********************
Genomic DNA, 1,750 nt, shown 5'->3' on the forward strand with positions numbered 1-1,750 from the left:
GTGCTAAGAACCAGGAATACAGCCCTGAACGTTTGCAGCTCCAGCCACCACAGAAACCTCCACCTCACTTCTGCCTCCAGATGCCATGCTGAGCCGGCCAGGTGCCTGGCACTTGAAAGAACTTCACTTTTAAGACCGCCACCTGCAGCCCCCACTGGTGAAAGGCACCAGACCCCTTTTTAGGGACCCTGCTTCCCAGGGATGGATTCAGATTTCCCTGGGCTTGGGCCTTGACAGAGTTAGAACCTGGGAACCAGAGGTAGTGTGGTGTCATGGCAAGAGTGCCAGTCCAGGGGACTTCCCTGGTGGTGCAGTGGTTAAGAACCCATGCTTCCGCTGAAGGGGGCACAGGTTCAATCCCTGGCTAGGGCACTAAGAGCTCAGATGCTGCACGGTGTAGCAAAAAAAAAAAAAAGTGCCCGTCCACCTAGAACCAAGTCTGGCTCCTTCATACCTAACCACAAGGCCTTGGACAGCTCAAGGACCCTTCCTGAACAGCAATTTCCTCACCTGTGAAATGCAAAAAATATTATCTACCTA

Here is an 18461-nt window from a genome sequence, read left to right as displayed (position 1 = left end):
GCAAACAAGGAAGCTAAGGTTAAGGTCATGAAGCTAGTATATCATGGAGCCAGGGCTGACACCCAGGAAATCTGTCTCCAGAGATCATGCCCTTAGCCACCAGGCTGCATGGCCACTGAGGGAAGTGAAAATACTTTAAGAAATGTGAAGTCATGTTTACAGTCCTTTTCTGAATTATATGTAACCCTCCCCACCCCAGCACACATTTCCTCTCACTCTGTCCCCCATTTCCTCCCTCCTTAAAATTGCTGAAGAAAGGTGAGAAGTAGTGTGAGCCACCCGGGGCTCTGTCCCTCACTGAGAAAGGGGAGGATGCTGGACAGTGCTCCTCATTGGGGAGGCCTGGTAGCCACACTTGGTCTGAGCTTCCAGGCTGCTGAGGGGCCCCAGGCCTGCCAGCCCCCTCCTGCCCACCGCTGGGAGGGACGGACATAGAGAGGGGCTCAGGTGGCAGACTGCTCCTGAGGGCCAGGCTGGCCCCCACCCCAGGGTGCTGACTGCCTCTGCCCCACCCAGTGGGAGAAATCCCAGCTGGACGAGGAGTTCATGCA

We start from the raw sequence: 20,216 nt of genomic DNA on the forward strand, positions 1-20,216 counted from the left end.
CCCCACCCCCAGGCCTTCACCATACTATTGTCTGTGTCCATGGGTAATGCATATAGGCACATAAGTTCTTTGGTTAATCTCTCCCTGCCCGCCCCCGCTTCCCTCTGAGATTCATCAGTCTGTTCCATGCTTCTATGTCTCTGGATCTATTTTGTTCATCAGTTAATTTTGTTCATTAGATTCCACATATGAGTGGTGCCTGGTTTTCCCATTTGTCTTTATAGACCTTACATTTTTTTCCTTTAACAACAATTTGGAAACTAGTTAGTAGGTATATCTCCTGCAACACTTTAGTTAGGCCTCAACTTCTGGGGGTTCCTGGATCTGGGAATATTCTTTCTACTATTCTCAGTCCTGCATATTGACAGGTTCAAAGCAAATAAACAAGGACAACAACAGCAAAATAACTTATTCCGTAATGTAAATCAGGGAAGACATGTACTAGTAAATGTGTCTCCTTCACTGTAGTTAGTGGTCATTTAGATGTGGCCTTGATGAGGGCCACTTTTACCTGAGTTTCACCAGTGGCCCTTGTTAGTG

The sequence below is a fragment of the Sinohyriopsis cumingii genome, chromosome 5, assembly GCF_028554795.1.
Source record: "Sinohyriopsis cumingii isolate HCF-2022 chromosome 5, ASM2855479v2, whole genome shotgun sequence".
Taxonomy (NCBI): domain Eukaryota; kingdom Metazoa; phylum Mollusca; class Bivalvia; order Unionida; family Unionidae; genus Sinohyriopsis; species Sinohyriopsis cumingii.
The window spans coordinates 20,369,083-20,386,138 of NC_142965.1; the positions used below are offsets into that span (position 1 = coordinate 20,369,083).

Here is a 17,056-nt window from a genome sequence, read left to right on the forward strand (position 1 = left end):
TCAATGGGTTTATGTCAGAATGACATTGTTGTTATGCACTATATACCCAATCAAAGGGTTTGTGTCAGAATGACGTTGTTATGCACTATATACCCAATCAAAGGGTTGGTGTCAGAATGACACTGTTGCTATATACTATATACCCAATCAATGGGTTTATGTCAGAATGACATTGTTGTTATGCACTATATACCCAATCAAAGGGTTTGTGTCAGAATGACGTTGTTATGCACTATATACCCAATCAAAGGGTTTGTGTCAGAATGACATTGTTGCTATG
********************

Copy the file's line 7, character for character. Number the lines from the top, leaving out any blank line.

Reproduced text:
The sequence below is a fragment of the Sinohyriopsis cumingii genome, chromosome 5, assembly GCF_028554795.1.